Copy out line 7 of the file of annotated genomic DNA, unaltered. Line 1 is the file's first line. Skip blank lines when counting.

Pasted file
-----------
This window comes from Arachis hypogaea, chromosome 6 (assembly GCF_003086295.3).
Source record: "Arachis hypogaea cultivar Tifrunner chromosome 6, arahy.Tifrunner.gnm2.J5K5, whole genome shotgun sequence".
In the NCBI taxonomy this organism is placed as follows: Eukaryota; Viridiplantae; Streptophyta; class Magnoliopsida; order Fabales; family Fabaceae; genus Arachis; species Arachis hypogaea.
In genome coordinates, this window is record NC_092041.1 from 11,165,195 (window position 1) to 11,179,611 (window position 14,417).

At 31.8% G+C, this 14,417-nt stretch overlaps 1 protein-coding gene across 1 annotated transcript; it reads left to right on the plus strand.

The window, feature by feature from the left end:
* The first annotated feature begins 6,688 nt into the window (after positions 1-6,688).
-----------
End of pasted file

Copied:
* The first annotated feature begins 6,688 nt into the window (after positions 1-6,688).